If your horse has ever had issues with his or her feet, the old adage, ‘no hoof, no horse’ could not ring truer. When considering hoof health, multiple factors influence the state of your horse’s feet including nutrition, conformation, environment, use and overall management and care.
One of the keys to success of healthy feet is your farrier. He or she plays a critical role in the maintenance and ongoing assessment, treatment and wellness of your horse. When selecting a farrier to work with you and your horse, there is more than just price to consider. Here are some questions to ask to learn more:
- What schooling or certification have they received?
- If new to the industry, have they completed an apprenticeship? Is the Master known for doing good work? Ask around your barn, veterinarian, tack or feed store to learn more.
- Have they worked with a veterinarian? Are they willing to work with a veterinarian?
- Are they a member of a professional organization such as the American Farrier’s Association or the American Association of Professional Farriers?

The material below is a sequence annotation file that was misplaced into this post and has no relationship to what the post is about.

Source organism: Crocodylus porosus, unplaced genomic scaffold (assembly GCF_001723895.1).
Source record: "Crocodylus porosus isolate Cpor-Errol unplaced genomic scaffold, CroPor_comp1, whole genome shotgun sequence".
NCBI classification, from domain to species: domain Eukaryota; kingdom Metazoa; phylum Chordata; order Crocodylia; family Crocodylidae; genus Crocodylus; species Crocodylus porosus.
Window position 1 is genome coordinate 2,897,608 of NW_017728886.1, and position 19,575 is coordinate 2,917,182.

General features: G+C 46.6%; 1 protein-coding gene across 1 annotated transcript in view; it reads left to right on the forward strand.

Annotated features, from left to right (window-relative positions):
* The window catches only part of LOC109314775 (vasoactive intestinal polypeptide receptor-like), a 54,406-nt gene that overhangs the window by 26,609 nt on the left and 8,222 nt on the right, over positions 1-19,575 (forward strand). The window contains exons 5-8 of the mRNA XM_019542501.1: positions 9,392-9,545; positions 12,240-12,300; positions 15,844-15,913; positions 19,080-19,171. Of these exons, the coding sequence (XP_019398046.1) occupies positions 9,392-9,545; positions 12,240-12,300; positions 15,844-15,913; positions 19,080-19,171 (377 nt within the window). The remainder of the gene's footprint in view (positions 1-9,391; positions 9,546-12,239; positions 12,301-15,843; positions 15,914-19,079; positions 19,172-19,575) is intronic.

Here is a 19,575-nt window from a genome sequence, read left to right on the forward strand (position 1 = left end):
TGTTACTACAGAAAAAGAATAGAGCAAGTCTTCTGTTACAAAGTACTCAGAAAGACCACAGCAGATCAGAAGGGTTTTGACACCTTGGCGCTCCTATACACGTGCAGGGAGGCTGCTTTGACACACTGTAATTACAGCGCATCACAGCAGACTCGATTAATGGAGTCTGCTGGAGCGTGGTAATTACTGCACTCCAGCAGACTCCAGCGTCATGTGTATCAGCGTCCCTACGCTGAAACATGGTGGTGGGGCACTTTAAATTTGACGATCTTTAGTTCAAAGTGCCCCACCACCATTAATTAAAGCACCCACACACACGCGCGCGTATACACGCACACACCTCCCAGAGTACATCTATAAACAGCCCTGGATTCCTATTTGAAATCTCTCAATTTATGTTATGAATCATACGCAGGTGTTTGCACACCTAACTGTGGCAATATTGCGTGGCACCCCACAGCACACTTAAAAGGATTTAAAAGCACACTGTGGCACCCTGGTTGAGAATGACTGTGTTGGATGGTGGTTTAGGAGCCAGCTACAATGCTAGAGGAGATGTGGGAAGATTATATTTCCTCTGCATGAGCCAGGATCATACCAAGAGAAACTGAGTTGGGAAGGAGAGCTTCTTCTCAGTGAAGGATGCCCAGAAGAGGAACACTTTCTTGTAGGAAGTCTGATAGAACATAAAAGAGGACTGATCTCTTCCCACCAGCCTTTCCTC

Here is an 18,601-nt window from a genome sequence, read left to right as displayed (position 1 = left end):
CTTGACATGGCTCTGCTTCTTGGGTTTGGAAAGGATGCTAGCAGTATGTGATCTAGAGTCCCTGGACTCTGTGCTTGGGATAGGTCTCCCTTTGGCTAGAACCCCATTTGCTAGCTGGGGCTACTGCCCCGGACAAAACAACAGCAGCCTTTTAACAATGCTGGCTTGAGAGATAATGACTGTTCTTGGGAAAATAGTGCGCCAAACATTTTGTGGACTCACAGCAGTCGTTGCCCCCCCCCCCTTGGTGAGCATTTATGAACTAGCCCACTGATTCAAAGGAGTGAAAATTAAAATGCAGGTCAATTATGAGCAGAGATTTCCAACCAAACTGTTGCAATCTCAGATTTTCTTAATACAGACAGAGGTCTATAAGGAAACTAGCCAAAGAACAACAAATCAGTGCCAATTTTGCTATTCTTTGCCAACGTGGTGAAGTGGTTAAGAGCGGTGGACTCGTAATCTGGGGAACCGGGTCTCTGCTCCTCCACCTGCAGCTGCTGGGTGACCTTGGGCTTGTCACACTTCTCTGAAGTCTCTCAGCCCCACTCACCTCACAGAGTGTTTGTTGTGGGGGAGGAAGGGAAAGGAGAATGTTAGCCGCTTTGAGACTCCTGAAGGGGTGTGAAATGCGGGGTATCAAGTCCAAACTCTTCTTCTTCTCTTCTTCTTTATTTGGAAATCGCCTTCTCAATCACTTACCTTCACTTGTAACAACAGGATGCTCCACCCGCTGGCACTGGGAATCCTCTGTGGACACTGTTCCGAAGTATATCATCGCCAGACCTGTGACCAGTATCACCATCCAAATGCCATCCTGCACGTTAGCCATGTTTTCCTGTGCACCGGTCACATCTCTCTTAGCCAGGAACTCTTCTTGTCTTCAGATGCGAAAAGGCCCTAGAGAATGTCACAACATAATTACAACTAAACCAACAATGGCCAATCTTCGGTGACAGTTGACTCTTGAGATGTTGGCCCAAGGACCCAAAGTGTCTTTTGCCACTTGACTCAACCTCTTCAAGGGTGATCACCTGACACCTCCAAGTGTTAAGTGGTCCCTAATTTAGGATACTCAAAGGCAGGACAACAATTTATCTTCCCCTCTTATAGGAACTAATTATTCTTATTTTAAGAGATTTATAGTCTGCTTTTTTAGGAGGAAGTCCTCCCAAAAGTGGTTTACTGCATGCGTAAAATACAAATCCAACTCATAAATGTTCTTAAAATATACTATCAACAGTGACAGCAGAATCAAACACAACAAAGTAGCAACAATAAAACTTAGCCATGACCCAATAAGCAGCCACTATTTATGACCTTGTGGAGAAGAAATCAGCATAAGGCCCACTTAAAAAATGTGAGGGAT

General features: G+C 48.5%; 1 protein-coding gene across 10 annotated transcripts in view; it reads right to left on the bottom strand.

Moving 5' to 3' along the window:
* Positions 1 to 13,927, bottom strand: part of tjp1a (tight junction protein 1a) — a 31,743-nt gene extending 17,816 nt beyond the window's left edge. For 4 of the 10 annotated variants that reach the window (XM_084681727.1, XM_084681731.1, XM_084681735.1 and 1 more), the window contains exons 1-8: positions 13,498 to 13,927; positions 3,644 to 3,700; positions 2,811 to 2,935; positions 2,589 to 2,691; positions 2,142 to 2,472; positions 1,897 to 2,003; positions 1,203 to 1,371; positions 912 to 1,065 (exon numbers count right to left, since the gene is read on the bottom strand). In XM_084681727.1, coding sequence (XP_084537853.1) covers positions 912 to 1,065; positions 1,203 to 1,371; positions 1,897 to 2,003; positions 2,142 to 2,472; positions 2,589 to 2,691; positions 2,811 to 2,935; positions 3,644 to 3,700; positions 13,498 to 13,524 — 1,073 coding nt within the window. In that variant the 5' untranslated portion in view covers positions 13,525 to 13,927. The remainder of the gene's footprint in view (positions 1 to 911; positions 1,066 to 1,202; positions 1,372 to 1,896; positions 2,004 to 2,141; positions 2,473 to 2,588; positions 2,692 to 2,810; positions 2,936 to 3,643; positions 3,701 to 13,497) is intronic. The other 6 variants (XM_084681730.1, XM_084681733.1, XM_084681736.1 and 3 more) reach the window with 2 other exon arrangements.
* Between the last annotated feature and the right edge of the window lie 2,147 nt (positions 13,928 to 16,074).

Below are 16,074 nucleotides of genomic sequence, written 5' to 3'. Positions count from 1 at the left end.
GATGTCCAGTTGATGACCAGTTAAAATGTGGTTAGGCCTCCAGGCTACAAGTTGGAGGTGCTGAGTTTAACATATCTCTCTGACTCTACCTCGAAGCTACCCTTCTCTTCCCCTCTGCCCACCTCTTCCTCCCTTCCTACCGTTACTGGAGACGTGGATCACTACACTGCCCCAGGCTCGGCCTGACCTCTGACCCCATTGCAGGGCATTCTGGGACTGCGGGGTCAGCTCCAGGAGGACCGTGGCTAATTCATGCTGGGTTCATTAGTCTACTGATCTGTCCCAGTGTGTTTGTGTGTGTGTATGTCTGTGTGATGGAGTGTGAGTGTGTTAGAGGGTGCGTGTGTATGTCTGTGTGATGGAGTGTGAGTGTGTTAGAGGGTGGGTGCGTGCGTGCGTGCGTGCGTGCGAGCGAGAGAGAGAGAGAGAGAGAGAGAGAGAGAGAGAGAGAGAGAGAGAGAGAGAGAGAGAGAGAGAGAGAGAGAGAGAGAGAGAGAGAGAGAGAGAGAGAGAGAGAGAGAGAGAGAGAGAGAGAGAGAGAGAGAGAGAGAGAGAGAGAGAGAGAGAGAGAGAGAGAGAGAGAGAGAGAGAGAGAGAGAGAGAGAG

- What do their current or former clients have to say about them? Check references.
Consult with your farrier on the appropriate frequency for trimming. For example, I live in a Northern climate, where hoof growth is slower in winter months and faster in summer months. My farrier trims my horses every 4-5 weeks in the summer and 6-8 weeks in the winter.
The genetics of your horse have a significant impact on the management program. Some horses are blessed with good heels, strong walls and naturally cupping soles. Others may have issues with low slung heels, flares or misshapen soles. Such feet may require more frequent or special trimming methods and in some cases, shoes may be required to maintain soundess. Refer to your farrier and vetrinarian to determine if this solution is best for your horse.
Be sure you are regularly picking out your horse’s feet with a hoof pick between farrier visits. One of the best times to do this is grooming before and after work. Check for rocks, bruises and signs of concern, such as white line disease or thrush. The frequent time spent observing can help you understand the overall health of his feet. In partnership with your farrier, your efforts toward regular care of his feet will go a long way toward soundess for years to come.